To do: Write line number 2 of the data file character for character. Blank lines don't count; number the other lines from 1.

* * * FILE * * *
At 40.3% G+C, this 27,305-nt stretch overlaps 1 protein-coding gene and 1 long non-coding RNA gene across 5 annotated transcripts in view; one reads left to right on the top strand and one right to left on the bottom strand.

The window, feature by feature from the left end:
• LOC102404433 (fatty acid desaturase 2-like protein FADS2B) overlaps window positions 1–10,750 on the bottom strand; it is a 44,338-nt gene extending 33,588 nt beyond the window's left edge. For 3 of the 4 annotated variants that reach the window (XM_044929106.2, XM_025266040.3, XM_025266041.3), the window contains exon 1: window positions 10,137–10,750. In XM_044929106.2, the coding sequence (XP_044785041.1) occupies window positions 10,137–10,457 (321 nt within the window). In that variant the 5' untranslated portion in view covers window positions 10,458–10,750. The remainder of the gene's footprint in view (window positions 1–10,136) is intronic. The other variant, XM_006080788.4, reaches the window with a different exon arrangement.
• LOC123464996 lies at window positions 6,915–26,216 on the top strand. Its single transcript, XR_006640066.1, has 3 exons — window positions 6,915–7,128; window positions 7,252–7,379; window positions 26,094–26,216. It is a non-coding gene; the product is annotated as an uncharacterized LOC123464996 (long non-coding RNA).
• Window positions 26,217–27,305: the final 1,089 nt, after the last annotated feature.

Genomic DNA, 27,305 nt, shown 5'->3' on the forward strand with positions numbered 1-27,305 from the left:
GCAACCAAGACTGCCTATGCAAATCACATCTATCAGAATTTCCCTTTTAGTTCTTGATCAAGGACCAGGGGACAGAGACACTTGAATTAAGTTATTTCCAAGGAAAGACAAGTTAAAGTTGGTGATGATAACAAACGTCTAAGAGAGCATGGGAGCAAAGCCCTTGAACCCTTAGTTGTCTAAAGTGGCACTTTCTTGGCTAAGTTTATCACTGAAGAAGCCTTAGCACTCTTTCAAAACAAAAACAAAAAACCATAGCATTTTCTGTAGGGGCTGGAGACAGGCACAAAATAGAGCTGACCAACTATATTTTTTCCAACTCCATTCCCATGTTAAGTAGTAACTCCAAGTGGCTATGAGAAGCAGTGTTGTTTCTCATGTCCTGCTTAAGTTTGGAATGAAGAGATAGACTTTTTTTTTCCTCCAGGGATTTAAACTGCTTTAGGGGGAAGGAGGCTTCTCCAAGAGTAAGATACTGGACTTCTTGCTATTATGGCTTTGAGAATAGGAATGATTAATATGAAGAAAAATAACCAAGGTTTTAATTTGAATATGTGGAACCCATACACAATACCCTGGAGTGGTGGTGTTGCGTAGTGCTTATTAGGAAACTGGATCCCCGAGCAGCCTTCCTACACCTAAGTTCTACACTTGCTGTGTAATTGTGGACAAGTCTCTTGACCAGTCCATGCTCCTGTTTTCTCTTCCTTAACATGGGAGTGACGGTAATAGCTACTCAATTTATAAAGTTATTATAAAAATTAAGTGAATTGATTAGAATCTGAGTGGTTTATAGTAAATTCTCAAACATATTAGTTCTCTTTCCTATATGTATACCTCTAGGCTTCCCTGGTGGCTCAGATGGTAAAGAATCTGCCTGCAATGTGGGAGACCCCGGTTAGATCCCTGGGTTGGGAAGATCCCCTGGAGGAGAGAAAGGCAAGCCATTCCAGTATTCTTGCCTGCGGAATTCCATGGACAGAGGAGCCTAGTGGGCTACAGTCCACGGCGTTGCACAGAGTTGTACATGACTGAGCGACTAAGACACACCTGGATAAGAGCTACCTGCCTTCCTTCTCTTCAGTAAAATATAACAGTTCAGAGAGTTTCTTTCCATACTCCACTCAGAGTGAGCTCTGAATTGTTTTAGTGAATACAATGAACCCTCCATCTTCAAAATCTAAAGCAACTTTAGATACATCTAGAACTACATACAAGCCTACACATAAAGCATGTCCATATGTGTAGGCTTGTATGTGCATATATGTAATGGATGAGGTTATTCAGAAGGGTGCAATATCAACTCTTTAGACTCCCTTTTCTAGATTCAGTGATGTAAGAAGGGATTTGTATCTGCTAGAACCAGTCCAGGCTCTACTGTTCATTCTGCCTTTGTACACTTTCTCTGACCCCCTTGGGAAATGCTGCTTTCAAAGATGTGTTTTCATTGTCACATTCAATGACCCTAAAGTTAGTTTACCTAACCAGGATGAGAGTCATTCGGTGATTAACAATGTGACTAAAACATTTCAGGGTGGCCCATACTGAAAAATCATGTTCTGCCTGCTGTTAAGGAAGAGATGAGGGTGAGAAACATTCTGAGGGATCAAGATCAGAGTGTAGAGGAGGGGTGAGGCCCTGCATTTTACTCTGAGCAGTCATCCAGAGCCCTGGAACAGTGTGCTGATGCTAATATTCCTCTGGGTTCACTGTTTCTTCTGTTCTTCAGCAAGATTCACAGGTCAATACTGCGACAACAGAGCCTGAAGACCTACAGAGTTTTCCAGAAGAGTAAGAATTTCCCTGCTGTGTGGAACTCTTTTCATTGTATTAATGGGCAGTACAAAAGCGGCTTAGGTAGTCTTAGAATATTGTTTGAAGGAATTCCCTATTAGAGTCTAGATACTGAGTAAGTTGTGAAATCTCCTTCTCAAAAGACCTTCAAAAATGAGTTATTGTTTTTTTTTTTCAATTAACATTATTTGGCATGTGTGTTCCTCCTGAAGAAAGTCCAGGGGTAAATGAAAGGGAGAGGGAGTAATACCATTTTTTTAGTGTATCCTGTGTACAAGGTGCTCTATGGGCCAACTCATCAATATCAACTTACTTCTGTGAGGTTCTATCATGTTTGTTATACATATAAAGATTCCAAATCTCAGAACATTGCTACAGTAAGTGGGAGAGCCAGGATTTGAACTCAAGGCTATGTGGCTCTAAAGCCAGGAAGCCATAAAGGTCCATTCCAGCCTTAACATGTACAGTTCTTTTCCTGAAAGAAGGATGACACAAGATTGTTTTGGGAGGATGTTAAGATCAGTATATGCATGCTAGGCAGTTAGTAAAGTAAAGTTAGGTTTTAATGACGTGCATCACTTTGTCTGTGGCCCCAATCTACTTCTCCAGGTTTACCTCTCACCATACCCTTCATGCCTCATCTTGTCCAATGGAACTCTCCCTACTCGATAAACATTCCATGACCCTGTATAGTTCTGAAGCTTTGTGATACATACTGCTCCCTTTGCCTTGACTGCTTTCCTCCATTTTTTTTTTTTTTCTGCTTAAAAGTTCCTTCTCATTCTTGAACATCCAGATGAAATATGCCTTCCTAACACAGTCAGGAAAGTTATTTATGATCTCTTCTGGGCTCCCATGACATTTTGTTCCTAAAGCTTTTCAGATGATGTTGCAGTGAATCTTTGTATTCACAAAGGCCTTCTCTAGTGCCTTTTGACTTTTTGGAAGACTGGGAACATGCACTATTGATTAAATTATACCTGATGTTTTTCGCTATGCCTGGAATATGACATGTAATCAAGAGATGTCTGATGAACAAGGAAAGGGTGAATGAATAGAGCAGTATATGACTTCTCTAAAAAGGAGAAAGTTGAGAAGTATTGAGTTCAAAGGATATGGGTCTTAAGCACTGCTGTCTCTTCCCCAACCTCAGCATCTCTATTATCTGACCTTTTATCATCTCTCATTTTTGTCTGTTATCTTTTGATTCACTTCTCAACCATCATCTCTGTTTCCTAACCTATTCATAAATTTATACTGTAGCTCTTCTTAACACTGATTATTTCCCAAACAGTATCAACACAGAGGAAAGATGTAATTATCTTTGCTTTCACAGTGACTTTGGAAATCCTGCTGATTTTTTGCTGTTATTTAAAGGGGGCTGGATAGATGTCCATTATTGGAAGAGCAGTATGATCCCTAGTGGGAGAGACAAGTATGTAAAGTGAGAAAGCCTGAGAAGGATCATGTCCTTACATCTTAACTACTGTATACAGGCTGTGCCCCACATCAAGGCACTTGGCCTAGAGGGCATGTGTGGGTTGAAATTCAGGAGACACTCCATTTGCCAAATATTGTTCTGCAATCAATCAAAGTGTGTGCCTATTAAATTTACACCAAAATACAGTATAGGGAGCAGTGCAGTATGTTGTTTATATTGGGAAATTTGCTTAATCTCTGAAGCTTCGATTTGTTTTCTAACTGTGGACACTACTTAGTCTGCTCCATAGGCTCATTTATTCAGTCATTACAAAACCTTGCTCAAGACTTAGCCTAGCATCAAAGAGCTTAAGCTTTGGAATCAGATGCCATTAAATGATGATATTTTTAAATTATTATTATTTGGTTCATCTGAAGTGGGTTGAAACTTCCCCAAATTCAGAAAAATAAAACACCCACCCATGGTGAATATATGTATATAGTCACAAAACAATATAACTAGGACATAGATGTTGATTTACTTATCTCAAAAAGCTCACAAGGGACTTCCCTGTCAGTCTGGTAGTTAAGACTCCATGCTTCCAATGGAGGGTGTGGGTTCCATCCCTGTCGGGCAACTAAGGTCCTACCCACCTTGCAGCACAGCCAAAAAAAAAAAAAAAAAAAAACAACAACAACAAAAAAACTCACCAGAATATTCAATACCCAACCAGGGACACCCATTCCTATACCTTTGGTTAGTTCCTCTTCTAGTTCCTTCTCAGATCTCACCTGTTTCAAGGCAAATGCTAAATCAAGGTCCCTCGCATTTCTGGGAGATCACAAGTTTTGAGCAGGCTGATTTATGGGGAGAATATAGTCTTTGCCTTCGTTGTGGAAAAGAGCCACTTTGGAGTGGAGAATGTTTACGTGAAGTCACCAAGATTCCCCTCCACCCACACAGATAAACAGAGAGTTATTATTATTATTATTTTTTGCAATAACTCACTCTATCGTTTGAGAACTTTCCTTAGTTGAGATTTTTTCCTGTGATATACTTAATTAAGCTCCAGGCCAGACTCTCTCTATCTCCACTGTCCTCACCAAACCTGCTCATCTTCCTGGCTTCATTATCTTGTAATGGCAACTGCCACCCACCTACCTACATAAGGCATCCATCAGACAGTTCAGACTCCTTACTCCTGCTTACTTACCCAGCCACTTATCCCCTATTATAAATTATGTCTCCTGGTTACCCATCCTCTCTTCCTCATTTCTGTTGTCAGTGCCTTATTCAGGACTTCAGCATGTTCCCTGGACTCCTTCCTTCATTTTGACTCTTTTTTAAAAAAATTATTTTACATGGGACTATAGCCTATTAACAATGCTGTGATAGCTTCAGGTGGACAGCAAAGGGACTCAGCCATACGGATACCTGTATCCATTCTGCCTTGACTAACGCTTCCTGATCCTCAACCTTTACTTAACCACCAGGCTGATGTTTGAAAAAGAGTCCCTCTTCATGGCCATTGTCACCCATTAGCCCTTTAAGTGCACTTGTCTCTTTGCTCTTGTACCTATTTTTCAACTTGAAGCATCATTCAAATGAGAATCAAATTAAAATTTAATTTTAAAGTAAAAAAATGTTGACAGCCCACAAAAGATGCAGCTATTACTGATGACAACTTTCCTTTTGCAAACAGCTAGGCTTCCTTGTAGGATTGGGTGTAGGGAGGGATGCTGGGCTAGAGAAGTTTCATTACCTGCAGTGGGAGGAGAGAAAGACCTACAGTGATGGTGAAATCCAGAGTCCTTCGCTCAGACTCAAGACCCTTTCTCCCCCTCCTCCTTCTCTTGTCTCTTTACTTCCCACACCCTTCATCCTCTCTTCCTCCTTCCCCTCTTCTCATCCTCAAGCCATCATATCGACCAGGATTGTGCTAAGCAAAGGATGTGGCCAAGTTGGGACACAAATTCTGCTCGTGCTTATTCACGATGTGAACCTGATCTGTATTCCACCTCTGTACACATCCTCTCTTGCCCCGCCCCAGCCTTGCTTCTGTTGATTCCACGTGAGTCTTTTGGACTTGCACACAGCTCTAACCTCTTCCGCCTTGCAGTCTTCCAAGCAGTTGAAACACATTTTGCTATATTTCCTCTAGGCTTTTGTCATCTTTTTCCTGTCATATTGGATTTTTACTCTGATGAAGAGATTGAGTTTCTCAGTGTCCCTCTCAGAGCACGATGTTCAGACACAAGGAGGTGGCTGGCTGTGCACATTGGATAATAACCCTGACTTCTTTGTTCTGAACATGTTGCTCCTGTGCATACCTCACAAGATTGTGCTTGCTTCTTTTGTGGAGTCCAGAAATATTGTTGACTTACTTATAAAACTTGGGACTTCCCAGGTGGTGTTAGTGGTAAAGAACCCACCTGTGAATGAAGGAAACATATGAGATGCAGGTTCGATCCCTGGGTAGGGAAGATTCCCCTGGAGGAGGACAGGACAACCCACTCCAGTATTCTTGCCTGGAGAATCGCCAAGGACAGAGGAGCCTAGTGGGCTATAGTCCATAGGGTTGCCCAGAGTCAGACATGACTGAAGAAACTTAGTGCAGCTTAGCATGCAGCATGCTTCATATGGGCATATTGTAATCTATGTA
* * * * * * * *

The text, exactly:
The window, feature by feature from the left end: